[21] The trial judge recognized the fact that the jail was operating at an overcapacity and he enjoined the confining of more than 14 prisoners at once or for more than 48 hours, subject to a list of exceptions. There is nothing in the plan to assure that the 5 exceptions to the 48-hour rule in the court's Order are not being used in a manner that will permit a total disregard of the meaning and intent of the 48-hour limitation rule. Moreover, the record before us does not reflect whether any of the promised improvements to health and sanitation problems have been implemented.


[23] At trial the evidence showed that Kootenai Jail has no law library but is located a short distance from the county courthouse which does contain material for prisoner research. However, a prisoner who wished to use this library must get an order of court permitting such use and he must be accompanied by a guard to the small courthouse library. It is not surprising to learn that no effort is made to inform inmates of the availability of legal research material or how to go about obtaining a court order permitting its use. The trial judge found that there was no violation of the prisoners' constitutional rights of access to the courts. We disagree. "(I)t is fundamental that access of prisoners to the courts for the purpose of presenting their complaints may not be denied or obstructed." Johnson v. Avery, 393 U.S. 483, 485, 89 S. Ct. 747, 749, 21 L. Ed. 2d 718 (1969). There can be no doubt of the right of a prisoner to have meaningful access to the courts. Ross v. Moffitt, 417 U.S. 600, 611, 94 S. Ct. 2437, 2444, 41 L. Ed. 2d 341 (1974). Both appellants and appellees cite Bounds v. Smith, 430 U.S. 817, 97 S. Ct. 1491, 52 L. Ed. 2d 72 (1977); appellants for the proposition that prisoners have a constitutional right of access to the courts (p. 825, 97 S. Ct. p. 1496), and appellees for the point that this right is met by either the providing of a law library for prisoner use or adequate assistance from persons trained in the law (p. 828, 97 S. Ct. p. 1498). Appellees further point to the availability of Public Defenders as satisfaction of the Bounds alternative requirement. However, the parties stipulated (Tr. 417) that Idaho Legal Aid Services does not have the staff to provide legal representation to inmates at the Kootenai jail in all the cases in which they are requested to do so, but has represented inmates three times in the past four years. "Regulations and practices that unjustifiably obstruct the availability of professional representation or other aspects of the right of access to the courts are invalid." Procunier v. Martinez, 416 U.S. 396, 419, 94 S. Ct. 1800, 1814, 40 L. Ed. 2d 224 (1974).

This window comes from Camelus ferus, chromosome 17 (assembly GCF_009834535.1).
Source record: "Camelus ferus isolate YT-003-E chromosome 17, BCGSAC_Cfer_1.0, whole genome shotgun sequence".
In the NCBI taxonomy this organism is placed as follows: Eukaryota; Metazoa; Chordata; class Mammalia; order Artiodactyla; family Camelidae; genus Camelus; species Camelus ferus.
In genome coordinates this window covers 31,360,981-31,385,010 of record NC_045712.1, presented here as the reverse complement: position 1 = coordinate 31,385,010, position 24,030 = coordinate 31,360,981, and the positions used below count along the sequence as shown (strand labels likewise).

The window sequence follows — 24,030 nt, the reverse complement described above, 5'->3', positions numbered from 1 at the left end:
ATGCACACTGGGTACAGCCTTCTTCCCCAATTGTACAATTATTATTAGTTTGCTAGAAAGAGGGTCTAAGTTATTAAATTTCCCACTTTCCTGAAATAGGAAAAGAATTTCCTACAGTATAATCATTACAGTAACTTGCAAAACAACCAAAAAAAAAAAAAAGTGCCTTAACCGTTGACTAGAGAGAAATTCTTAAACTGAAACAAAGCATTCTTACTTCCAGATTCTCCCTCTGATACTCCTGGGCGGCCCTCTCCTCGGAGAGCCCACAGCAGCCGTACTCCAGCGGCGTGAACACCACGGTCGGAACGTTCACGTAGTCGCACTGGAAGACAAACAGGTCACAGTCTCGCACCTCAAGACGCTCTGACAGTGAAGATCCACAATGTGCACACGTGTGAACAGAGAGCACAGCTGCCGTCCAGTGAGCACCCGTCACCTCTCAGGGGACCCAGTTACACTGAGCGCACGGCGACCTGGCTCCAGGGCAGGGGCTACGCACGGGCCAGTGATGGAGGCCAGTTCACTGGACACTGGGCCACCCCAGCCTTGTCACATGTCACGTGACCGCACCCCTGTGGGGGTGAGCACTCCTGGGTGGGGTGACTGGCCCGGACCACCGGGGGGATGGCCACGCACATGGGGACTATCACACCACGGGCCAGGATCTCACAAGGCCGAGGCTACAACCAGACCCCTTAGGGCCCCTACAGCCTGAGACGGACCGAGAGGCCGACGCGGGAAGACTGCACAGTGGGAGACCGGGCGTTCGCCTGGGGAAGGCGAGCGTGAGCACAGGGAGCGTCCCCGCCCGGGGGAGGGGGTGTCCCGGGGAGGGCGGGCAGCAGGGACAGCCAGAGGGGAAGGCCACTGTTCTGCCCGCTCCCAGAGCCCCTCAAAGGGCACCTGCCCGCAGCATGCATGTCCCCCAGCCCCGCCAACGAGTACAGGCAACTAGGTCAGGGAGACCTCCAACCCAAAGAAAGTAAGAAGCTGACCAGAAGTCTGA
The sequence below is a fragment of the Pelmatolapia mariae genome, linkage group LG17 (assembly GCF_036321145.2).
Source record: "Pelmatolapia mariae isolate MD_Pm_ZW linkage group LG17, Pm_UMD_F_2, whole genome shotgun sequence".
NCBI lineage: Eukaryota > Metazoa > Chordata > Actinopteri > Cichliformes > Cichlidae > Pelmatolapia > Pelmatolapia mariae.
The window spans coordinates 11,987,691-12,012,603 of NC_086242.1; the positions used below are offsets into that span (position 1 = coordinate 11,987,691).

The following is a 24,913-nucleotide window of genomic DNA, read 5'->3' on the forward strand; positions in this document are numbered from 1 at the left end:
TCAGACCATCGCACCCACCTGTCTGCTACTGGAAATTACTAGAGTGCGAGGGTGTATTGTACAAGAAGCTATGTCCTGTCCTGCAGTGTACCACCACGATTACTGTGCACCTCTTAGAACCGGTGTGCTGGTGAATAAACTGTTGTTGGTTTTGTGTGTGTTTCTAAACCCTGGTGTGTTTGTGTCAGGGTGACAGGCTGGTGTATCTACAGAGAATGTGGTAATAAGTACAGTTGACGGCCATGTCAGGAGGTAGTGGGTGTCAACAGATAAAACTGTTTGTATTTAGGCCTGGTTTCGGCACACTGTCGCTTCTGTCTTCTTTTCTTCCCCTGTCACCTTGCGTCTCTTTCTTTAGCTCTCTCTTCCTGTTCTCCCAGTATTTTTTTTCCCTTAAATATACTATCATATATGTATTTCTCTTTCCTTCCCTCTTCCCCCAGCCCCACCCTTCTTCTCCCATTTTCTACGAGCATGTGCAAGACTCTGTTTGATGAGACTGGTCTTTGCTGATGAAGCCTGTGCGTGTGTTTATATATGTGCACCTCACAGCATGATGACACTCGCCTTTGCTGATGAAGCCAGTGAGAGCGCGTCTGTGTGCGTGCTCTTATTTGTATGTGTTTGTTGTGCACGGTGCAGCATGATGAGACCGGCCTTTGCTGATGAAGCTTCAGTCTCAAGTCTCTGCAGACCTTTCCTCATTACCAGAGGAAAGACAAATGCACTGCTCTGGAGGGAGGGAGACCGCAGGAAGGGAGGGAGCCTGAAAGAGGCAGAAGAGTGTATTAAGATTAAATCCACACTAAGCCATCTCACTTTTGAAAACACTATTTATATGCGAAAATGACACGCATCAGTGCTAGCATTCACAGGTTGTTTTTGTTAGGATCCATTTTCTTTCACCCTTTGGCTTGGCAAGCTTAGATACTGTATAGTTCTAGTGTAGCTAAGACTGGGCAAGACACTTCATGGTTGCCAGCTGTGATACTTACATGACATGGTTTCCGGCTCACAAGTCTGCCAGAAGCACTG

[24] We reverse the finding that there was no violation of the prisoners' constitutional right of access to the courts. On remand, a determination of the adequacy of legal representation to inmates, or in the alternative, the provision of an adequate law library and notice of its availability should be explored.


[26] The Civil Rights Attorney Fees Award Act of 1976 (42 U.S.C. Section 1988) evidences Congress' strong concerns for the reasonable compensation of attorneys in civil rights actions. Indeed, the Act was designed to provide for awards of attorney fees in "private attorney general" types of claims in order to encourage the private enforcement of civil rights laws and to fully vindicate the federal rights involved. Although the Act permits the court to exercise its discretion as to whether to award attorney fees, such fees should be awarded to a litigant who furthers the interest of a significant class of persons by effectuating congressional policies of high priority. Mid-Hudson Legal Services, Inc. v. G & U, Inc., 578 F.2d 34, 37 (2d. Cir. 1978), quoting S. Rep. No. 94-1011, reprinted in U.S. Code, Cong. and Admin. News, pp. 5908-5911 (1976). The successful plaintiff in this type of claim, then, should ordinarily recover attorney fees unless special circumstances would render such an award unjust. Newman v. Piggie Park Enterprises, Inc., 390 U.S. 400, 402, 88 S. Ct. 964, 966, 19 L. Ed. 2d 1263 (1968); Sargeant v. Sharp, 579 F.2d 645, 647 (1st Cir. 1978). Plaintiffs' successful class action in the present case was brought solely for declaratory and injunctive relief pursuant to 42 U.S.C. § 1983. Thus, an award of legal fees in the discretion of the district court would have been within both the letter and spirit of § 1988.

[27] The court below, however, determined that no costs should be allowed. Subsequent to that decision, plaintiffs filed a Motion to Alter or Amend Judgment and For Attorney Fees. The district court denied the Motion, stating:

[28] "(T)he allowance of costs for attorneys' fees is, in the present view of the Court not appropriate. I find myself distressed with one tax supported agency, in effect, bringing suit against another and then seeking this form of recompensation." (Order Denying Motion to Alter or Amend, III, R. 572-73, October 31, 1978)

[29] The fact that plaintiffs' counsel is a legal services organization supported in part by public funds is irrelevant in determining whether an award for attorney fees is proper. Dennis v. Chang, 611 F.2d 1302, 1306 (9th Cir. 1980); Brandenburger v. Thompson, 494 F.2d 885, 889 (9th Cir. 1974).

[30] Plaintiffs were the prevailing party here and reasonable attorney fees under § 1988 were denied after the district court inappropriately considered the nature of plaintiffs' counsel. We therefore reverse and remand to that court for the purpose of determining the appropriate counsel fee to be awarded, subsequent to an evidentiary hearing.


Judges Footnotes


[31] *fn* The Honorable David W. Williams, United States District Judge for the Central District of California, sitting by designation.